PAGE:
The model memory makes no difference to how many Rx's you can bind to a Tx ... you can bind a 1000 if you want ... it doesn't care.

My 9x with 8 memories currently has 13 Rx's bound to it. This also means that you can have more than one Rx in a big model to cut down length of leads etc.

Nigel

well i know my spektrum dx5e will not bind to two different receivers at the same time. what i mean is, if i bind it to my apprentice, it works fine, but when i switch to my albatros i have to rebind the transmitter to that plane. the dx5e has no memory so it's one receiver at a time. but alas, we are not talking about the dx5e transmitter.

for a rank newbie things need to be kept as simple as possible. while it may be possible to bind his transmitter to a million receivers, it wouldn't be good practice for him to do so. it would be alot easier to just rebind for each plane, rather than having somebody that is not sure how things work carrying a laptop to the field and having to plug in his transmitter to switch things around. this would be a very good way of screwing things up and crashing planes.

after he becomes familiar with the transmitter, and even more so with the planes he's flying, then the more advanced issues could be addressed.

i stand by my original post, you should use a seperate receiver for each plane, and when you get ready to switch planes, you should rebind your transmitter to that plane. you will have less chance of screwing up a setting and crashing your plane. i personally would invest in a better transmitter that has model memory and a screen on the transmitter that allows you to choose models from the transmitter itself instead of having to plug it into a computer to do such things.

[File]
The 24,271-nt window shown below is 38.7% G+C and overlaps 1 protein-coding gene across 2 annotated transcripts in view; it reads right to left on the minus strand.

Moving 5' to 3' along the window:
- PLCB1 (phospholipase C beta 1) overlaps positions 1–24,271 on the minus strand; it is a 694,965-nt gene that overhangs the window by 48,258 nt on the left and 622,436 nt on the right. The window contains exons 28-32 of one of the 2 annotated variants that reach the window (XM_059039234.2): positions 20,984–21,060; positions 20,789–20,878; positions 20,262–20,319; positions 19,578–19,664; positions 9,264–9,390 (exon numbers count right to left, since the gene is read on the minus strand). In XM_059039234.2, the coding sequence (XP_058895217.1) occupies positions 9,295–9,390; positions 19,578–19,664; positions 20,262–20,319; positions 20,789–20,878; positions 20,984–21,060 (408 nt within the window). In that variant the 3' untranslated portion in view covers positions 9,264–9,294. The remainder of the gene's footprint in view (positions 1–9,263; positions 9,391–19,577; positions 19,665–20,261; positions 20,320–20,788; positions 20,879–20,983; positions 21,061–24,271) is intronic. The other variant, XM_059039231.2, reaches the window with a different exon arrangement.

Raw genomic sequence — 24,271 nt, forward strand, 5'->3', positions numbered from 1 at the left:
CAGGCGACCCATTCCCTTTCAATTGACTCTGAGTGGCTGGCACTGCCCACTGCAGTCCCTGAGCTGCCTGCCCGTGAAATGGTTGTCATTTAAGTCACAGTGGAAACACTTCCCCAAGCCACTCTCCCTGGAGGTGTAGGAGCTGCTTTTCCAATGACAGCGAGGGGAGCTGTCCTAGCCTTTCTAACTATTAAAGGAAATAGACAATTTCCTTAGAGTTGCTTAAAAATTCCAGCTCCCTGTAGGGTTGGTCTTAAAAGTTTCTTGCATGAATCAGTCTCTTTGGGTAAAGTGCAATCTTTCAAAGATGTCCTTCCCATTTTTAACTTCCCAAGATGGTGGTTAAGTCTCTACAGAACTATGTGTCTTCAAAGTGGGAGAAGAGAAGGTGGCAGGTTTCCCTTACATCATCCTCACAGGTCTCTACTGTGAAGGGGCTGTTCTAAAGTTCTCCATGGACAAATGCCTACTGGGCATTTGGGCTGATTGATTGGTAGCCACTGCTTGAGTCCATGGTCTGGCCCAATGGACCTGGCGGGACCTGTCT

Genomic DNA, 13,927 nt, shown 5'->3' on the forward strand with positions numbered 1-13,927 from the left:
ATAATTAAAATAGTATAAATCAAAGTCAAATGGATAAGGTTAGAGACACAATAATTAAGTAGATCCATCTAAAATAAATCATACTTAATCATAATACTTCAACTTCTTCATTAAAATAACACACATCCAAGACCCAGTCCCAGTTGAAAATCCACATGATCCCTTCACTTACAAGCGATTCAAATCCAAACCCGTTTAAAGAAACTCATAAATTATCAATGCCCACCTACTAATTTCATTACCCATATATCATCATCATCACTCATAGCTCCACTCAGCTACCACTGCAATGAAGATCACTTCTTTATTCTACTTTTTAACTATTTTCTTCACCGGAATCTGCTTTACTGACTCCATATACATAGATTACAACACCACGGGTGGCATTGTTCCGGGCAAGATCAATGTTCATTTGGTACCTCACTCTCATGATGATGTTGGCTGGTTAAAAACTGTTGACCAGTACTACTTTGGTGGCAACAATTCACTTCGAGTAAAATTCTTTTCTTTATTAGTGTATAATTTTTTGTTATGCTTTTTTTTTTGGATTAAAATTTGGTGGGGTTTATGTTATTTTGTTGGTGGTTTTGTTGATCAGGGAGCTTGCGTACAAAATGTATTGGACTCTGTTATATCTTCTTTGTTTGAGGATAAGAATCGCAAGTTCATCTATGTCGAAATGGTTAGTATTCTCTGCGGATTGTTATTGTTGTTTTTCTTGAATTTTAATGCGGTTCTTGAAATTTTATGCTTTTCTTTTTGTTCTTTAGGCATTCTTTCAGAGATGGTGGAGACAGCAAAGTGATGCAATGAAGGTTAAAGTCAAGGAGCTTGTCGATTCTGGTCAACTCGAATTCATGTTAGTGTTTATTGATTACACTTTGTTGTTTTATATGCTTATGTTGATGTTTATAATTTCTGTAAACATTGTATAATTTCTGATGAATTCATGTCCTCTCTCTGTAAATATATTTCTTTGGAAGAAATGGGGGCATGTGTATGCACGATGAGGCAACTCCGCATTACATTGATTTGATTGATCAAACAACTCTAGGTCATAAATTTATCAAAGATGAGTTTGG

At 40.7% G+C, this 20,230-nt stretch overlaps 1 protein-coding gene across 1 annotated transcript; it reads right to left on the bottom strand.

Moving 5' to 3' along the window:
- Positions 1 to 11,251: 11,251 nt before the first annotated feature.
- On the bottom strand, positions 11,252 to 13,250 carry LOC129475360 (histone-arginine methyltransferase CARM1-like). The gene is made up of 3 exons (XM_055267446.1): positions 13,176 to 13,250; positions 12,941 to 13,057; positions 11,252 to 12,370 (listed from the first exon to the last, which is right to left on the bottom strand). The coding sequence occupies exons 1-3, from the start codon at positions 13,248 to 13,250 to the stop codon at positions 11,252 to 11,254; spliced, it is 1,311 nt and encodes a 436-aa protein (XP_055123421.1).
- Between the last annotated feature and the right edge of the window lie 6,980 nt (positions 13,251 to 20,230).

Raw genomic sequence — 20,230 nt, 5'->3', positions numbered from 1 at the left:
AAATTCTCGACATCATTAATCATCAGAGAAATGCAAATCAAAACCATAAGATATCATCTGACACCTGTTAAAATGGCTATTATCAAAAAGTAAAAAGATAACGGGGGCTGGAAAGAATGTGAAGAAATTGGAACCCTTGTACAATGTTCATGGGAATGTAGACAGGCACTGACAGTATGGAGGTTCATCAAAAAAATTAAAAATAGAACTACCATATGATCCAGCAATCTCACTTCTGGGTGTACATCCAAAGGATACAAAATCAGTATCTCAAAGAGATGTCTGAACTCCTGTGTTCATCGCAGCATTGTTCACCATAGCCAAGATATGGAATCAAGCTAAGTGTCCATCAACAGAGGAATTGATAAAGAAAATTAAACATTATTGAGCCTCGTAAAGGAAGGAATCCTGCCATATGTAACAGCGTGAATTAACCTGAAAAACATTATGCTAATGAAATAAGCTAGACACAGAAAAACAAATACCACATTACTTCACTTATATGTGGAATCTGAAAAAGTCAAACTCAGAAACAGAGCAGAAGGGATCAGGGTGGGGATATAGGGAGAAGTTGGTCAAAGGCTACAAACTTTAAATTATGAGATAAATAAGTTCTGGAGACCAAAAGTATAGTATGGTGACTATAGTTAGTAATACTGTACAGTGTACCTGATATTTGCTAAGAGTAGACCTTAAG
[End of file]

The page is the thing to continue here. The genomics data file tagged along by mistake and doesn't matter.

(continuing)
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Old Nov 29, 2012, 05:34 PM
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Quote:
Originally Posted by Mac50L View Post
You ALWAYS (don't you?) do a Tx Rx systems check before takeoff?
Everyone in the 'room' that has messed up on this at least once show your broken plane parts....
I know folks that I'd deem pretty smart that I've personally seen do this a number of times..... I admit to have done it myself and I do have 20 memory slots and they aren't all filled. My own memory, well that's a different story.

If everyone was that conscientious Spektrum would have never bothered with [Model Match].

If the OP wants to risk it, I say it's his plane. I'm clear on this-yes you can do it, I think it's a pain, and you almost for sure will screw it up sometime. If money is that tight you can't buy a HK RX (Spektrum/Futaba are a different story and that one is revealed by the proliferation of alternative cheap RX) maybe this sport is a bit rich for you.
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Old Nov 29, 2012, 05:58 PM
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Quote:
Originally Posted by flydiver View Post